Did you try one of these workouts?  How did you do?  Share your results – or questions about the workouts – in the comments.


Want more workouts like this?

Download our FREE workout set #GetFlywheelFit.  11 workouts you can do in 25 minutes or less. 




Rowing Music: Fall 2013 Electronic Playlist

Rowing IntensityNeed a new playlist to put the spark back in your erg workout or get you through that 30-minute piece?  Who doesn’t??

Rowing website Rowing Related has come to the rescue with its Fall 2013 Rowing Playlist.   They’ve crowdsourced a rowing playlist featuring 11 “heavy-base, electronic” tracks that will “get you ready to tackle your 10k steady state, interval training, or whatever your assignment may be in style.”

Artists include Lana del Rey, Avicii, Luminox, etc.  Nice mix of intensities and beats per minute to keep it interesting.

The best part?  You can preview the whole thing right from the website.

Want another playlist to peruse: We wrote one up here.

What’s your favorite music to row to?  Profess your love in the comments!

Ramp Up Your Rowing Workout With Undefined Rest

The undefined rest feature on the Concept2 monitor opens a whole new world of possibilities for workouts. Try this tool, and the workouts we include with it. Then check out our other free workouts on our website #rowingworkout #rowing #row #personaltraining #intervaltraining #intervalworkout #concept2

Updated Oct. 5, 2020


A lot of our interval skiing, biking and rowing workouts call for using the undefined rest feature in the Concept2 rower,  SkiErg or BikeErg monitor.  Sadly, a lot of people still don’t know that’s even an option.  Tragedy!


Time to change that.  There’s a whole new world of workouts out there waiting for you!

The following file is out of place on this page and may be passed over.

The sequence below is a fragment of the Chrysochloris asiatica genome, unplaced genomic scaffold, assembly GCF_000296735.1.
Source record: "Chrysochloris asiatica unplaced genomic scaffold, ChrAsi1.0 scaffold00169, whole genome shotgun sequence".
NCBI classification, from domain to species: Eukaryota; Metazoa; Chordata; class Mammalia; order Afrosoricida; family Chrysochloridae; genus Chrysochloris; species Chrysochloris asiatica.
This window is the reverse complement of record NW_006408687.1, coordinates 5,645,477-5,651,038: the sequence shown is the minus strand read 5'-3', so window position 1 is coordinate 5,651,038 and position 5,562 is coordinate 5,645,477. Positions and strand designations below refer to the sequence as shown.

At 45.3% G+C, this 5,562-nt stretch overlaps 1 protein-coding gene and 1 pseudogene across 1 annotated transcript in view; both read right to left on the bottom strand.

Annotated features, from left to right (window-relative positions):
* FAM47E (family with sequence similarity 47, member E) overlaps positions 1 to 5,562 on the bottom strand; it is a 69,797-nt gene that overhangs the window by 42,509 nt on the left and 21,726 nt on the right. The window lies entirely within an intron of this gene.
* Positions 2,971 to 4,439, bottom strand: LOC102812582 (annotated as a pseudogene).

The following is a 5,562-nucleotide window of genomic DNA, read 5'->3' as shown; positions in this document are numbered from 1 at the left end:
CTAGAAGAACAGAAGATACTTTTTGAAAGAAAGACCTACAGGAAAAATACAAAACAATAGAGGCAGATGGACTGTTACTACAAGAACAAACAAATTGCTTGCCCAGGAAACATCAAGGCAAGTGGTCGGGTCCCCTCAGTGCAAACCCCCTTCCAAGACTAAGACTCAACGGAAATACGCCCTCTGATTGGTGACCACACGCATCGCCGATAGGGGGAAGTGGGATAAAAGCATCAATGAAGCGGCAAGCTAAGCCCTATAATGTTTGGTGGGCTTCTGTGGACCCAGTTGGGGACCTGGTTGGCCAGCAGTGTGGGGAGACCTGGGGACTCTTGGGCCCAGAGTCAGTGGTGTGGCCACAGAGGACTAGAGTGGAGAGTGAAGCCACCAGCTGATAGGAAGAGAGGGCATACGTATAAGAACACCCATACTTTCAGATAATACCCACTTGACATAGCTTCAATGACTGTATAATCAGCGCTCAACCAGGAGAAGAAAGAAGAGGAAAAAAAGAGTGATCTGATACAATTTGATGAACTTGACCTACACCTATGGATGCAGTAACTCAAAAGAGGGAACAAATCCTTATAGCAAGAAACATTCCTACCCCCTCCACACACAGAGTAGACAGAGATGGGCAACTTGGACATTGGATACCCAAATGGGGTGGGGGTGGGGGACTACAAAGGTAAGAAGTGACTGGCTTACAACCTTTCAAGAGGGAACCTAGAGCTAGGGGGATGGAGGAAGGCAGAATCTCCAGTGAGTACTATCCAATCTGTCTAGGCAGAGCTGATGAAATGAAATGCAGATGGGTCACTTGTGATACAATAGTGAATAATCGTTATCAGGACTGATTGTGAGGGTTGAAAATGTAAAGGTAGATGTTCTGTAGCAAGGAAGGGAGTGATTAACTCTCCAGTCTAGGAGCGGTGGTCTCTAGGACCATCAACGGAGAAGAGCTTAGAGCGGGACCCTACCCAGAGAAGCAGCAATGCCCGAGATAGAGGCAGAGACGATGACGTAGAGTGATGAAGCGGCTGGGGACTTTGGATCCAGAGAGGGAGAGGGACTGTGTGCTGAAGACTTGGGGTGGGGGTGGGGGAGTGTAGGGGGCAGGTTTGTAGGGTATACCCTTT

This option, which works on most PM3 monitors (black) and all PM4 (silver) and PM5 (black with backlight) monitors,  allows you or your athletes to spend as much as 10 minutes doing off-erg work without losing the data from your workout or having to reset the machine.


The feature makes it super easy to do an interval workout of, for example, 5, 4, 3, 2, 1 minutes of rowing or skiing with a series of off-erg moves in between.


how to set up undefined rest

  1. From the Main Menu choose Select Workout, then New Workout.
  2. Select the appropriate Intervals workout
  3. Enter your time or distance, then hit the arrow right button until Set Rest Time is blinking.  Select the + or – button and Set Rest Time changes to Undefined Rest.
  4. Select the check box and you are ready to go.

Want a visual on how to do this?  Here you go, watch this video from our Instagram page.


NOTE: If you do not see a box around Set Rest Time then your monitor is not yet set up with undefined rest.  Update your monitor to install undefined rest.


Want to try it out?  Here’s a sample workout.  Of course, you can play with the off-erg exercises and make them harder or easier to fit your fitness level.


Sample undefined rest Interval WorkoutLove interval workouts? Use this hack - undefined rest - to make rowing intervals on the #Concept2 rowing machine a breeze. We give you a workout to try with it, too. Want more interval rowing workouts to burn fat and build strength? Our #FlywheelFrenzy rowing workout training program will do the trick. #rowing #fitness #rowingworkouts #crossfit #wod #rowingtechnique

Program your monitor for 3-5 rounds of the following, using the Intervals>Distance setting with Undefined Rest

Row or Ski 500m

10 Push Ups
10 Sit Ups
10  Air Squats


Try it and tell us what you think!  You can get more workouts to test this feature in our Workouts section, or by downloading our free #GetFlywheelFit workout set.  Want to take it to the next level? Check out our #FlywheelFrenzy interval workout training program.


Got a favorite workout using undefined rest?  If you’d like to get more rowing tips and workouts delivered right to your inbox every week, we would love it if you would sign up for our newsletter.  In addition to stories like the ones you see here,  you’ll get exclusive content, plus early,  private access to pick up our rowing programs at a special discount.


What a drag! Comparing drag factor on the rower and SkiErg

The aftermath of a half marathon on the Concept2 ski erg

The aftermath of a half-marathon on the Concept 2 skierg.